For the record, according to Scandinavian legend, trolls are neither cute and happy nor do they run around singing. According to J.R.R. Tolkien, trolls are evil, ugly and stupid creatures of great strength. Somewhere along the line, some guy named Tom Dam created a goofy looking doll with Larry King hair and called it a troll.


Those troll dolls became fairly popular in the 1960s and by the 1990's they earned some television time - though it was without permission by the Dam company - and they were popular once again. A few years ago, Dreamworks bought the Dam company outright and voila... now we have the "Trolls" movie based on the toys that look nothing like trolls.


If you hunt around, you'll find old time ceramic trolls for around $15, maybe more. They are closer to the Scandinavian version instead of the Dam version. The trolls that live under bridges were popular at one time; they didn't sing and dance either and had a tendency to eat people who didn't pay bridge toll. Dreamworks was not about to make a film about bridge trolls eating people.

Instead Dreamworks locked in on the Larry King looking versions that they feel may make a comeback. The target audience: young children. Young children who might think these new trolls are cute, funny... and probably sing.


The Erica Rivinoja, Jonathan Aibel and Glenn Gergen story is based on the Dam trolls and revolves around a village of tiny trolls living happily in the forest, singing and dancing. They are so happy they are an annoyance to the Bergens, bigger ogre-like critters who only find happiness by eating trolls. At this point, the film seems like it might be fun to watch - with the trolls being eaten and such.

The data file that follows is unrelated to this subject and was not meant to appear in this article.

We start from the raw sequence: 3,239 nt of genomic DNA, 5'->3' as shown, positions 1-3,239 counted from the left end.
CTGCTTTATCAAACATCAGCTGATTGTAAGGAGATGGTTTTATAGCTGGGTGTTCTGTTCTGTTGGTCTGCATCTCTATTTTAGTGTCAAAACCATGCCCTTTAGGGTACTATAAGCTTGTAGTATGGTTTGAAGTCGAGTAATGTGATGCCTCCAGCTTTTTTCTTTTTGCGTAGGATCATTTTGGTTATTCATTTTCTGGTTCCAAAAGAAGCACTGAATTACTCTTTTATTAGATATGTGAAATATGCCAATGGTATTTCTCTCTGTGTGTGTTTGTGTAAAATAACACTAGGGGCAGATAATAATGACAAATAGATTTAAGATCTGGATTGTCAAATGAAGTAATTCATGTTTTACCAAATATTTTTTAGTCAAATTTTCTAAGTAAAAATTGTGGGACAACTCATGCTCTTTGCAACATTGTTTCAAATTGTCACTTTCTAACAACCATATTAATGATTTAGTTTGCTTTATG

But no, the trolls escape and move far, far away from the Bergen's so they can go back to singing and dancing and the Bergens can go back to being miserable. The trolls escape is orchestrated by the king (Jeffrey Timbor) to save his ultra-happy daughter Poppy (Anna Kendrick) who is the happiest troll of all.

Through an error in happiness by Poppy, the trolls get discovered by the Bergen chef (Christine Baranski) who captures a few to present to her King Gristle (Christopher Mintz-Plasse) who has never tasted a troll and looks forward to eating one so he can experience happiness.


To foil the chef's plan, Poppy and a grouchy troll named Branch (Justin Timberlake) set out Bergenville to rescue their captured troll friends. Since Anna and Justin are the only two actors who can justifiably sing, they lead just about every song in the film and most of those songs will be belted out during their rescue trip. One of the song renderings was admittedly funny - The Sound of Silence scene is quite funny, but only adults will get it.


The appeal to adults begins and ends with the songs borrowed from Earth Wind and Fire, Cindy Lauper, Simon and Garfunkel and other oldies artists. Children won't give a hoot because the visual presentation is bright and shiny colors along with purposed glitter emitted by one of the trolls.


The timing, of course, is for the upcoming gift giving season. Dreamworks is hopeful that young children will like the film enough to annoy their parents in buying some of the pre-packaged Trolls toys and accessories sold by Dreamworks and available in stores everywhere.


To their credit, Anna and Justin do sound great together and the soundtrack should do fairly well. However the story is pointless and shallow and a solid indication that Dreamworks still has a lot of work to do to become a decent animator.


"Trolls" is a less than mediocre film targeted to children under the age of seven-ish. They are the only ones who wouldn't notice how pathetic the story is.   -- GEOFF BURTON